Biographical Data Workshop: modeling, sharing and analyzing people’s lives. Held in conjunction with Digital Humanities 2016, 12-16 July, Krakow, Poland. Date: 11 July 2016
9:45-10:00: Word of welcome
10:00-11:00: Session 1: Research using Biographical data
Session chair: Matthias Schlögl
10:00-10:30: Andrew Janco. Cybervetting for Refugee Status Determination.
10:30-11:00: Alison Booth, Jeremy Boggs, Purdom Lindblad, Rennie Mapp and Worthy Martin. Mid-Range Reading in Documentary Social Networks: Print and Archival Collections of Women’s lives
11:00-11:30: Coffee Break
11:30-13:00: Session 2: Generating and Promoting Biographical data
Session chair: Ichiro Fujinaga
11:30 – 12:00: Jason Boyd. The Texting Wilde Project: Computer-Assisted Exegesis of a Biographical Corpus Using TEI
12:00 – 12:30: Daniele Guido, Marten Düring, Lars Wieneke and Catherine Jones. European Integration Biographies reference database (EIBIO)
12:00 – 12:30: Katalin Lejtovicz, Matthias Schlögl, Matej Ďurčo and Eveline Wandl-Vogt. APIS: How Computational Linguistics and Semantic Web can support the Exploration of Biographical Data
14:30-15:30: Session 3: Biographical Datamodels: short presentations of submitted models
Chair: Thierry Declerck
15:30-16:00 Business Meeting (for all participants)
16:00 – 16:30: Coffee break
16:30-17:30 Hands-on Session
Chair: Thierry Declerck
17:30-18:00 Closing session: presenting outcome
Chair: Antske Fokkens
There is an abundance of biographical information online that begs to be analyzed with computational methods. Resources like Wiki- and DBpedia, Biographical Dictionaries, Historical Databases, Newsfeeds, Facebook and Twitter all provide information on individual’s lives. ‘Biographical data’ is of particular interest to computer scientists, because it is usually clear and well structured, since all people share common attributes such as place of birth, place of residence, parents, et cetera.
The analysis of `biographical data’ with new techniques is a topic that is finding strong interest in research groups all over the world, demonstrated most recently by the first conference on Biographical Data, organized in Amsterdam in 2015. This conference brought researchers from various domains together including historians, librarians, computer scientists, data scientists, and computational linguists.
The purpose of this workshop is to take a next step in strengthening the community working with digital biographical data by exploring possibilities of turning shared interest into new international collaborations. A central theme in this next step will be connecting and linking data.
A strong international community working on biographical data and aiming for shared data representations can directly support other domains in the digital humanities: easily accessible background information on people involved in historical or contemporary events, on artists, researchers or groups of people with common professions can provide background information and therefore be of interest to digital humanities researchers working with topics beyond research on biographical data.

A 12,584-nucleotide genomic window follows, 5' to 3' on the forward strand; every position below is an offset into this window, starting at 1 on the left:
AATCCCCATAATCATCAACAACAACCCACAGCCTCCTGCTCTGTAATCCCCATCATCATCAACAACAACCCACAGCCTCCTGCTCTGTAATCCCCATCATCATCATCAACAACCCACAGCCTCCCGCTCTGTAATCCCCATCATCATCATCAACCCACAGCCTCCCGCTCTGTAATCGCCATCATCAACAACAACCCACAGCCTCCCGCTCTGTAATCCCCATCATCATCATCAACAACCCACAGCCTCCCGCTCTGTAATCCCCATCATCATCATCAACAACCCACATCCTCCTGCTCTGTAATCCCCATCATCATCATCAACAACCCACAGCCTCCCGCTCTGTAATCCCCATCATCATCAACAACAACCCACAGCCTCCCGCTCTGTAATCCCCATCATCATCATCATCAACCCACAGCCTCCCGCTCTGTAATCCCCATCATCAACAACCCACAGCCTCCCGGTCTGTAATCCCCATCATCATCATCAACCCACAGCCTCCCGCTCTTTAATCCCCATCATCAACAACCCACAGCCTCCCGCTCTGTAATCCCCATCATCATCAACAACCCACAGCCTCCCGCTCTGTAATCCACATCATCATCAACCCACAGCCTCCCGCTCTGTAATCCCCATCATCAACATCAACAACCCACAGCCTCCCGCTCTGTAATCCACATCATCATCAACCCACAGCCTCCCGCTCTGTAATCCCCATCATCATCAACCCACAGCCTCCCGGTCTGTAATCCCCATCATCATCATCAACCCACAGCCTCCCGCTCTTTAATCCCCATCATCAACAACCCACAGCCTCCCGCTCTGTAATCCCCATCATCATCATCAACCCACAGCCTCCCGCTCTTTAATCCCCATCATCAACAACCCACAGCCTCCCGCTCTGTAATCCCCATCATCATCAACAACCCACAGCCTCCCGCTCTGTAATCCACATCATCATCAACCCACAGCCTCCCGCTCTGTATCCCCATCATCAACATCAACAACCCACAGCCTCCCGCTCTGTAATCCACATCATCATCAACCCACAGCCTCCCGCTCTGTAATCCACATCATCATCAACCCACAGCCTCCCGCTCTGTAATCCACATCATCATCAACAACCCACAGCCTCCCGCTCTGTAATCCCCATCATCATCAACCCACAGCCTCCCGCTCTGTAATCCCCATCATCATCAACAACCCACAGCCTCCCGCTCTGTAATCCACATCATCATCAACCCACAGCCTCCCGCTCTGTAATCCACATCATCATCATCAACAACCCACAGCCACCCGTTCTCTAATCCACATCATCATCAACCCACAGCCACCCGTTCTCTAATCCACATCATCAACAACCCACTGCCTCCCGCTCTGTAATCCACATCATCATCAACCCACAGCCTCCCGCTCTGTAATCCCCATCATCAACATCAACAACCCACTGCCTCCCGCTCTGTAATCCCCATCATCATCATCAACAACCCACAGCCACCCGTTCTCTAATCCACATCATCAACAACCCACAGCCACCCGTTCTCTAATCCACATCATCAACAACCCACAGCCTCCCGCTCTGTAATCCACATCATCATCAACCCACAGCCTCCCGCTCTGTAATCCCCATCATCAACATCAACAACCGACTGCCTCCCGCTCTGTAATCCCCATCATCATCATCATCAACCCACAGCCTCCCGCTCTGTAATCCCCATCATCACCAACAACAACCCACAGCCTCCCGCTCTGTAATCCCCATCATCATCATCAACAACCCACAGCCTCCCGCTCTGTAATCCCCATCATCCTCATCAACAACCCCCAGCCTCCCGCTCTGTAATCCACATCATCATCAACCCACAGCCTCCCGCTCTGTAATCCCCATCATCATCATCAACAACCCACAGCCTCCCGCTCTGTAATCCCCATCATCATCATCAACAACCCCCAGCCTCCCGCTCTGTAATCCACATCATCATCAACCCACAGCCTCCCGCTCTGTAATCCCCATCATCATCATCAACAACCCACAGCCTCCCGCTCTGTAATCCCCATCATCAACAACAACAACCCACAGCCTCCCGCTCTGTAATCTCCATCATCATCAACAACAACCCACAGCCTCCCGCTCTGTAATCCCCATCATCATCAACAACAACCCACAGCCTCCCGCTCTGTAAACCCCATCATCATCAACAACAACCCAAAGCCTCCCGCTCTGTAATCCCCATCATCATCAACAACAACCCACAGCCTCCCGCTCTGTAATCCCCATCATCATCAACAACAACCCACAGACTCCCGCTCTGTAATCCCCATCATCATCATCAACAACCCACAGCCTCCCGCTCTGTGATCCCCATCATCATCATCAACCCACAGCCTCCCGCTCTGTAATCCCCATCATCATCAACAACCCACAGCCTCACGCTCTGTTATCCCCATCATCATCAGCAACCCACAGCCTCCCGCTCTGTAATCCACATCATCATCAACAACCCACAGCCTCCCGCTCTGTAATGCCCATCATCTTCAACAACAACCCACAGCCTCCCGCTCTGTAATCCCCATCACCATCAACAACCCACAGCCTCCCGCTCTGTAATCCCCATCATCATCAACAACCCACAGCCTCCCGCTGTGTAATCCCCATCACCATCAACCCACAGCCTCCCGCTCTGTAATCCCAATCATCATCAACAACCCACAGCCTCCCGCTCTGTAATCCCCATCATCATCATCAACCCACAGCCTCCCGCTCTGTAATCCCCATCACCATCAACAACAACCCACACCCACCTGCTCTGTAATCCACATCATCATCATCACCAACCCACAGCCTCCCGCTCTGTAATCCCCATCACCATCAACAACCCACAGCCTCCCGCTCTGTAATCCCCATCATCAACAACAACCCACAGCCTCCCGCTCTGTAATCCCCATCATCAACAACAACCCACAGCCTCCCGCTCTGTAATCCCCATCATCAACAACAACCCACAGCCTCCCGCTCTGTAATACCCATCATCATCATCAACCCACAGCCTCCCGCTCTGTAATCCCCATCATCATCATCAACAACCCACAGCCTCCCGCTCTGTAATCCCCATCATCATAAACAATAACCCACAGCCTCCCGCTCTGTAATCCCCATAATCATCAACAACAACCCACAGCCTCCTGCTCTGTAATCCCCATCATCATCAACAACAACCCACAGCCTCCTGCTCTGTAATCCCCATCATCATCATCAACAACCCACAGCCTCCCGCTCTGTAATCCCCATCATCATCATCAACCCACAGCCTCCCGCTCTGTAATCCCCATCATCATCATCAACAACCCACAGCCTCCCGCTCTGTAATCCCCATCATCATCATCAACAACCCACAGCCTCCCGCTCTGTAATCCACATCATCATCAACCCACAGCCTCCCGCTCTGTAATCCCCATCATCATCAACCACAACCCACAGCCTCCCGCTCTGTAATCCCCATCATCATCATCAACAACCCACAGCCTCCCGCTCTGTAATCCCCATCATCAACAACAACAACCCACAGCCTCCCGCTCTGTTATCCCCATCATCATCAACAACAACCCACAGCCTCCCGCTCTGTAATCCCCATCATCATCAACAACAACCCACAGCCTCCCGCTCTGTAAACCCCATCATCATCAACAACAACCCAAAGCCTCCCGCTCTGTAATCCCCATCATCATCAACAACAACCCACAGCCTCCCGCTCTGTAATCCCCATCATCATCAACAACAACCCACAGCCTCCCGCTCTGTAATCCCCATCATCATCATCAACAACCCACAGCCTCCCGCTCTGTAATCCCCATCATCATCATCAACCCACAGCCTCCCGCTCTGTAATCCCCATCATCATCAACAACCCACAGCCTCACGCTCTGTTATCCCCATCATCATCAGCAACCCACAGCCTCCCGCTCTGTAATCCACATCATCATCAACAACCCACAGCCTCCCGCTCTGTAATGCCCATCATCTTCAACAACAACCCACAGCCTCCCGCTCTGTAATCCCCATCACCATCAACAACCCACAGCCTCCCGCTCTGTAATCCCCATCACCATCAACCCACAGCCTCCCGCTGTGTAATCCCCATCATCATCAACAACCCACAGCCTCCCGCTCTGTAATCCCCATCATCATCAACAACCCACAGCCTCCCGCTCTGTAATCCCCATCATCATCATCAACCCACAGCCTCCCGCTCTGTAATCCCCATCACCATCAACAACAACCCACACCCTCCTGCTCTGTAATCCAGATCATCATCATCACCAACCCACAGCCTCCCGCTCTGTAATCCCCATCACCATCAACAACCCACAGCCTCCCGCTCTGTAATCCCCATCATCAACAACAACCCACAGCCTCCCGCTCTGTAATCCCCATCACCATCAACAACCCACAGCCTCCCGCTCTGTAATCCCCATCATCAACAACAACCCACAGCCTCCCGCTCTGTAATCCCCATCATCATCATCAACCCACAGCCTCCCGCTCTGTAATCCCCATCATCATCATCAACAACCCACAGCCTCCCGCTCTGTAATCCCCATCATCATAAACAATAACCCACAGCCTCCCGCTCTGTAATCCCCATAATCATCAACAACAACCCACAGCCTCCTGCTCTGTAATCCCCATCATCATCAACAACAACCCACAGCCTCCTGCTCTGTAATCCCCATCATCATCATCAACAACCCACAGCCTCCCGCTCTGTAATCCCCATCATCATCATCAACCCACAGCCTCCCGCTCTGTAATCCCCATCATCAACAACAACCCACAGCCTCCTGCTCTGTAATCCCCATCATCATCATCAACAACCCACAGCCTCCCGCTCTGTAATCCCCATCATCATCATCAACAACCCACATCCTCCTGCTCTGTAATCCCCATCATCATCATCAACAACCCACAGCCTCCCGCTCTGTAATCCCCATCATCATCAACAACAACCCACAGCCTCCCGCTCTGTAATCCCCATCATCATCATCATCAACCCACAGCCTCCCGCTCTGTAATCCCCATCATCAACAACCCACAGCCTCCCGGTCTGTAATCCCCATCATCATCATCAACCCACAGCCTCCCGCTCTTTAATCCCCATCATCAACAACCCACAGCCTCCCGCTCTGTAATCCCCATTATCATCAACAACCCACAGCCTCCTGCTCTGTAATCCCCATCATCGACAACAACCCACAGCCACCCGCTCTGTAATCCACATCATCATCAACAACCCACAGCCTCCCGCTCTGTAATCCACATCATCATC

This workshop brings together researchers from various domains working on biographical data. In addition to sharing latest progress, it has the specific aim to initiate efforts to share (knowledge about) data and data models. The workshop directly contributes to the efforts of the DARIAH workgroup on biographical data and aims to involve new researchers in this collaboration. A call for organization will go out for the Biographical Data in a Digital World Conference in 2017 (2015 conference: http://ceur-ws.org/Vol-1399/).
The workshop consist of two main components: 1) a poster session where researchers can share their latest work on biographical data and computational analysis and 2) dedicated sessions about data and data models.
For our poster session, we explicitly invite researchers to the workshop who work with biographical data for historical research or data analysis (e.g. computational linguists, visualization experts) and are thus already very familiar with models for biographical data, but are not necessarily involved in designing them. This perspective is of great value during discussions on sharing and modeling data and can provide insights into what kind of data models are practical to work with or which links between various datasets are most valuable for research. These insights can in turn help to identify logical and practical first steps towards increasing international collaboration.
Descriptions on data models and data samples will be distributed to participants in advance and studied by a panel. The panel will present their findings and support the discussion on sharing data. Direct involvement in several projects and strong relations with other international partners guarantees an interesting set of data and data models.
We cordially invite abstracts for posters and data model descriptions. Since the purpose of this workshop is to bring people together any proposal that fits the theme of the workshop is likely to be accepted.
April 20: deadline for abstracts & data model descriptions
April 30: notification of acceptance
May 15: deadline for data sample
June 15: finalization of schedule
For any questions please do not hesitate to contact the organizers: